When the answer is no to all of these questions, then go ahead use that research. In the case of the possible link between vitamins and sleep, if you take your vitamin pill at night, start taking it in the morning.

Wednesday, December 8, 2010

Use the Net to Get a Good Night's Sleep

Raise your hand --the one holding the coffee cup-- if you ever have trouble sleeping.

I have good news:  The Internet will rescue everyone who has trouble falling asleep, staying asleep, waking up, or who dreams about term papers and staff meetings instead of Hawaiian beaches.  And I'm not talking about using the Internet to read the Congressional Record online (though that's not a bad idea if you have trouble falling asleep.)  There are some great tools on the net for eliminating what ails your sleep without having to resort to reading the US budget.

Up high on the list of causes for insomnia is noise. Truck backup beeps, car alarms, dogs doing a tap dance on the floor of the apartment above, jets, crows, snoring spouses, smoke detectors that shout "low bat" only between 1am and 6am -- all of these can make it hard to sleep.

Savvy sleepers use white noise machines to block out these kinds of noises. White noise machines produce a combination of all frequencies:  If an unwanted noise is of the same frequency as the sound generated by the white noise machine and is of lower volume, you won't hear it. White noise machines sound a bit like air conditioners or fans, without the blowing-loose-paper-around part. 

There are various stand-alone white noise machines that you can spend money on, but the Internet has some great free sleep sound websites. Why buy a white noise machine when you can use your laptop as the perfect sleep sound machine?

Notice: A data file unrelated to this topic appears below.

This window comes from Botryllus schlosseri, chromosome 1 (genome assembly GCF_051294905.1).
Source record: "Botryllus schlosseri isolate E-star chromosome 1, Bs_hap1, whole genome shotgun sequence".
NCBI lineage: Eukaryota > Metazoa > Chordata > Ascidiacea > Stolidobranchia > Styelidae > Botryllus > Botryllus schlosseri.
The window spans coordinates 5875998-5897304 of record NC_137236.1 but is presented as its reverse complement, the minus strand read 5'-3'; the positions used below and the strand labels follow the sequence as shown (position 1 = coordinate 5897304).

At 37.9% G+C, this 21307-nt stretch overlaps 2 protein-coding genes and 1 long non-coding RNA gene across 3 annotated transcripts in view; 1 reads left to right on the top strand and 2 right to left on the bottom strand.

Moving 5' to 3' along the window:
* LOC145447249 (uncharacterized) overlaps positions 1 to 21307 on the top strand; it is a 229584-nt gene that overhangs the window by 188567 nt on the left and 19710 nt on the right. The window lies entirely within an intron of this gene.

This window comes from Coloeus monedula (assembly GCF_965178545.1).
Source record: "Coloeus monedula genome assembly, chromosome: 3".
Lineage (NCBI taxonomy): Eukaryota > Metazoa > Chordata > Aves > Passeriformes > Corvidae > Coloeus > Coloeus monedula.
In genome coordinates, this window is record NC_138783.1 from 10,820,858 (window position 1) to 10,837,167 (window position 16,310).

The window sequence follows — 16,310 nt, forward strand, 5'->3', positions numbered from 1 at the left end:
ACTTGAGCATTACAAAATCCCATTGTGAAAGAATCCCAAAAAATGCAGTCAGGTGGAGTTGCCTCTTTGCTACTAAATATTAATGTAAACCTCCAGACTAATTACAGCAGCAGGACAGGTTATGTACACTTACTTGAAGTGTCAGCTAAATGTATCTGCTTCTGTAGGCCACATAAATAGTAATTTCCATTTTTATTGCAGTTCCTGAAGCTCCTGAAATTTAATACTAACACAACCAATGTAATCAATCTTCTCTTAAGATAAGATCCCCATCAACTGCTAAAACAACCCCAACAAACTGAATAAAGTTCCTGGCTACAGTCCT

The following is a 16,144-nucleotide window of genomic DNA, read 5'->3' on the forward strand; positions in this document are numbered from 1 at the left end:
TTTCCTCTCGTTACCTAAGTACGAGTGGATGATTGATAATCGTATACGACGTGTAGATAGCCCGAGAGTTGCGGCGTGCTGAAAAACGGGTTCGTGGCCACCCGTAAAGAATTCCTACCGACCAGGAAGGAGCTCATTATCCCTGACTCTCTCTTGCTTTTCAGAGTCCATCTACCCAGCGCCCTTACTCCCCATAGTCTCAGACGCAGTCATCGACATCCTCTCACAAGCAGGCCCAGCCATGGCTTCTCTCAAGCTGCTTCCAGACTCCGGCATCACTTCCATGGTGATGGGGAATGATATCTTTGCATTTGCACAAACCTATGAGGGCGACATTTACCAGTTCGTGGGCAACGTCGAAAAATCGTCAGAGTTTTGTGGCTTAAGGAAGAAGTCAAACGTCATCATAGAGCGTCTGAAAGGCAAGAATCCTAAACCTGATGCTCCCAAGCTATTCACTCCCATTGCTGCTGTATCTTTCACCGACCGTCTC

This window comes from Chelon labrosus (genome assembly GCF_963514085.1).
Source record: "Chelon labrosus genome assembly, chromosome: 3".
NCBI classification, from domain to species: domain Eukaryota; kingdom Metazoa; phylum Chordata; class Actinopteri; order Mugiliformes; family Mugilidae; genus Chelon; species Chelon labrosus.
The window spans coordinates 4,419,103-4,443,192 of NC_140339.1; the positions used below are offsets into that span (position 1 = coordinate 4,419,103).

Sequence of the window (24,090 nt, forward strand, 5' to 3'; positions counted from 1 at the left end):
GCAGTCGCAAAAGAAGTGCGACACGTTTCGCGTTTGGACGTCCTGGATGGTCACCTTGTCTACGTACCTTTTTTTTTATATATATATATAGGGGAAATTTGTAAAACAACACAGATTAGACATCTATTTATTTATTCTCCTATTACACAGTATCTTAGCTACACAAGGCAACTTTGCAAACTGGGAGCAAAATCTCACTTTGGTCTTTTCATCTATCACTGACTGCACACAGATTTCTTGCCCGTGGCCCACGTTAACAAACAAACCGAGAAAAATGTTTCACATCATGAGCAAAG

My favorite is Simply Noise, which generates pure white noise.  And if you're willing to be a little edgy when it comes to your white noises, give Simply Noise's pink noise generator a whirl. Pink noise sounds different from white noise; pink noise is calibrated more closely to how the human ear hears.

White noise is produced by equal energy on all frequencies, while pink noise comes from equal energy on each octave. Simply Noise also offers brown/red noise, which is...never mind what it is: You'll hear the difference, and you can choose whichever masking sound you like.

If simple sound generators aren't enough for you, there's Sound Sleeping, which puts most store-bought sound generators (even the ones that cost $100 and up) to shame. Sound Sleeping lets you mix a variety of sounds to suit your sleep needs. You can include flute, thunderstorm, bonfire, creek, ocean waves, wind chimes and more. No two nights need be the same.  Another is White Noise 24/7, which, like Sound Sleeping, offers more than just white (or pink or brown) noise.